The Truth and Reconciliation Commission released a report in 2015 that included 94 calls to action. Bellegarde is calling for better implementation of all the calls to action.

Canada needs to work toward documenting and researching all 130 residential school sites, he says. These sacred sites also need to be commemorated with the help of indigenous elders.

“We have to acknowledge the truth. Residential schools were a reality — a tragedy that existed here, in our country, and we have to own up to it,” Canadian prime minister Justin Trudeau said earlier this week. “Kids were taken from their families, returned damaged or not returned at all.”

Bellegarde is asking Trudeau to help find all of the graves of the First Nations’ “stolen children.” He plans to keep pushing the government to make good on the promises it made.

Canada announced $27 million in funds are available to help locate children who died at residential schools.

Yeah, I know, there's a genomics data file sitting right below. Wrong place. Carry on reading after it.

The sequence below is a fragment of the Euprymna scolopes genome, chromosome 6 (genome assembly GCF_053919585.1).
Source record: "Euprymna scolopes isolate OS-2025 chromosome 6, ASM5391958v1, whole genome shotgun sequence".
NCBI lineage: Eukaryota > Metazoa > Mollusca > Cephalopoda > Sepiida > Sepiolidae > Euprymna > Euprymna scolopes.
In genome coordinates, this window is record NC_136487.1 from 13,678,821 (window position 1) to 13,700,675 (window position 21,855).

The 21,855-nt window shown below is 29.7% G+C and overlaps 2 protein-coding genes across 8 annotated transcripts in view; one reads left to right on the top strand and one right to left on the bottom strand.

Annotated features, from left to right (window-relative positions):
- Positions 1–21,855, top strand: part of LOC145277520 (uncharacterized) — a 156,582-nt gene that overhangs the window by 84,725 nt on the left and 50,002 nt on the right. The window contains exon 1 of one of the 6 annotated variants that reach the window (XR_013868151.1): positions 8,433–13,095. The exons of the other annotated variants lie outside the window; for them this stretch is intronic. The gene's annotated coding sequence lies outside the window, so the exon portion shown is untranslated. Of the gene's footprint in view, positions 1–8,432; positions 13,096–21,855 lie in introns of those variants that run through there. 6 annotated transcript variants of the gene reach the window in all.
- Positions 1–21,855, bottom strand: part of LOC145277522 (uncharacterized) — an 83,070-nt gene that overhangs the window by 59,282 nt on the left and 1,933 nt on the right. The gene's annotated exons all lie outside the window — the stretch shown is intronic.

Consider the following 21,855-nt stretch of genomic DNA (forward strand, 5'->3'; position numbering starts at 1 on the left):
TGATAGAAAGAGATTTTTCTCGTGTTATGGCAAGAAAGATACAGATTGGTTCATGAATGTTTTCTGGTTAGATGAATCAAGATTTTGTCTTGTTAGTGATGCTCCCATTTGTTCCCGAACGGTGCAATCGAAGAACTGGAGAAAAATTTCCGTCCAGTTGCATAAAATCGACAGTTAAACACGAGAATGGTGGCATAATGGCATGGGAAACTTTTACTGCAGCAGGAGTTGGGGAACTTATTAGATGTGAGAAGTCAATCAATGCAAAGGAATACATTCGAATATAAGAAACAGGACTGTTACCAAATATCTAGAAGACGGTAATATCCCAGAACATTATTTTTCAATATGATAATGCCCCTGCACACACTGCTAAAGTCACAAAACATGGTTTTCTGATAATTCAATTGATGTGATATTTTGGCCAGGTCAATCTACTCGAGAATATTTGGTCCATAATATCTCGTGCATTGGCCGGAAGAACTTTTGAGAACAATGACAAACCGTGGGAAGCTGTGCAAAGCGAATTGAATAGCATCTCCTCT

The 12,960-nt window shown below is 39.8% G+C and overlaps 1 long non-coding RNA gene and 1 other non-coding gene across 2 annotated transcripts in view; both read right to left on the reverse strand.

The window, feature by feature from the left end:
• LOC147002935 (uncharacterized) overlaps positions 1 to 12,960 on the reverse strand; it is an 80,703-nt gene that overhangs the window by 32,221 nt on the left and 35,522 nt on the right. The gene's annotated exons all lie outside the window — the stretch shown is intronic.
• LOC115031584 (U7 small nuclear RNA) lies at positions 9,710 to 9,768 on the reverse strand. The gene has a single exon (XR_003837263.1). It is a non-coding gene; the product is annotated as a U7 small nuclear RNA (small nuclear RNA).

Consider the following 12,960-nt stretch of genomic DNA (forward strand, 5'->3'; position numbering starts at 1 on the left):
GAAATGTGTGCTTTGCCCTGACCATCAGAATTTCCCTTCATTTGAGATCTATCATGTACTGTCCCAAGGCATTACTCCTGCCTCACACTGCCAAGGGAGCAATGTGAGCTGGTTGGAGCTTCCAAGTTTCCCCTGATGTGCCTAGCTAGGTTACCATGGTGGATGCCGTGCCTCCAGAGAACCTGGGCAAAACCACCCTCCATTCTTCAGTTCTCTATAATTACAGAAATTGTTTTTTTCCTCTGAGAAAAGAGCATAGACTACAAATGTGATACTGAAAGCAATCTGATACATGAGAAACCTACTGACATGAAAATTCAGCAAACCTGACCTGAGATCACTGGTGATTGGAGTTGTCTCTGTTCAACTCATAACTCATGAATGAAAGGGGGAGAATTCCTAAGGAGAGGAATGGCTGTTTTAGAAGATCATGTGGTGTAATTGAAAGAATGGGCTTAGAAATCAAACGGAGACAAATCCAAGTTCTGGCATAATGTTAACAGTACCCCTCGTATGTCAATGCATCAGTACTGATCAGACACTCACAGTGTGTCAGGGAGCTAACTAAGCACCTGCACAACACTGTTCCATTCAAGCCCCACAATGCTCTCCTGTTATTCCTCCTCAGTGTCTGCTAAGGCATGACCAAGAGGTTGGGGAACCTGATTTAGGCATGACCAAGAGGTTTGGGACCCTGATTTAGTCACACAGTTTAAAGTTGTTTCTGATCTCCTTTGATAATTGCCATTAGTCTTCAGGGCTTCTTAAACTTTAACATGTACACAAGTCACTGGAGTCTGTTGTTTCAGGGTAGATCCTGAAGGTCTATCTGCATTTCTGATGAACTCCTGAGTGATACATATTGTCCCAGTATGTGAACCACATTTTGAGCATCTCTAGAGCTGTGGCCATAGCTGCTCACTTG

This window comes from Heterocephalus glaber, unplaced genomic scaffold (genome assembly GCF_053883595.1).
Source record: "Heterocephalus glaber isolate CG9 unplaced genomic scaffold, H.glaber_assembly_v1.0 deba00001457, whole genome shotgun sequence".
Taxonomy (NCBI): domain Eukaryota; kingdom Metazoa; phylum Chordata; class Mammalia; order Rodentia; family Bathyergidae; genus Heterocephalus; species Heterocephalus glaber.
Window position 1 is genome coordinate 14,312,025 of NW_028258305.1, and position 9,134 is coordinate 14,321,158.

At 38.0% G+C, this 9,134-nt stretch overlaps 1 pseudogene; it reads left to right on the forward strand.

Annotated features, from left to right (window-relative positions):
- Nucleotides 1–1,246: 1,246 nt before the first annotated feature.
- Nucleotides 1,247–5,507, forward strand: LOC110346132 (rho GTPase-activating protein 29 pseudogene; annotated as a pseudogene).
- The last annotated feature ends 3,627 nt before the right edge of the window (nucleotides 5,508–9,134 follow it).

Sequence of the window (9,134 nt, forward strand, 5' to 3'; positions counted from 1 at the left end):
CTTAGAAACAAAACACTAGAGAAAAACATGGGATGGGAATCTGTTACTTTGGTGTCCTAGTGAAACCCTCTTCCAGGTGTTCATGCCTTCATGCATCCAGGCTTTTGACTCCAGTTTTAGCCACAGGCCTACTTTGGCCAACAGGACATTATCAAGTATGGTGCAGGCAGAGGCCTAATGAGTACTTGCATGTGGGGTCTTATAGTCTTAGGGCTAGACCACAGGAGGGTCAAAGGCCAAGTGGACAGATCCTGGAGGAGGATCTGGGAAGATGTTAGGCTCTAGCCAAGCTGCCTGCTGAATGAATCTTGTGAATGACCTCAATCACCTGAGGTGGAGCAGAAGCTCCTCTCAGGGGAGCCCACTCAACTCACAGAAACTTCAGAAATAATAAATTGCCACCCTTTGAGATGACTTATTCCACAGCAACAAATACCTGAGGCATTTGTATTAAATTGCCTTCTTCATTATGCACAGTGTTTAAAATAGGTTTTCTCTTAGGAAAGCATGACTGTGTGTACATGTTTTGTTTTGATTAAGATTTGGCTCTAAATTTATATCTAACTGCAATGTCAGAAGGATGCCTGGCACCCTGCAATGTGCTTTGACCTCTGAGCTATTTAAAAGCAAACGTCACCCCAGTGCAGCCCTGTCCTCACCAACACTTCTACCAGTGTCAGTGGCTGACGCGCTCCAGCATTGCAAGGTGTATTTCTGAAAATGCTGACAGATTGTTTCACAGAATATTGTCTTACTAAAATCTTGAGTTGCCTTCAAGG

“When the needs have been identified, when the needs have been clearly articulated, those needs should be met in terms of both human and financial resources,” he says.

Many of the schools were run by the Catholic Church. The Truth Reconciliation Commission’s 58th action item calls for a papal apology from Pope Francis.

“The Catholic Church is the only church so far that has not formally apologized. Other churches have,” Bellegarde says. “So that would be part of healing, that would be part of truth-telling, that would be part of reconciliation for the survivors and the families to hear from the highest office within the Catholic Church.”

For now, the priority is action items 71 to 76, which deal with commentating and researching the sites, he says.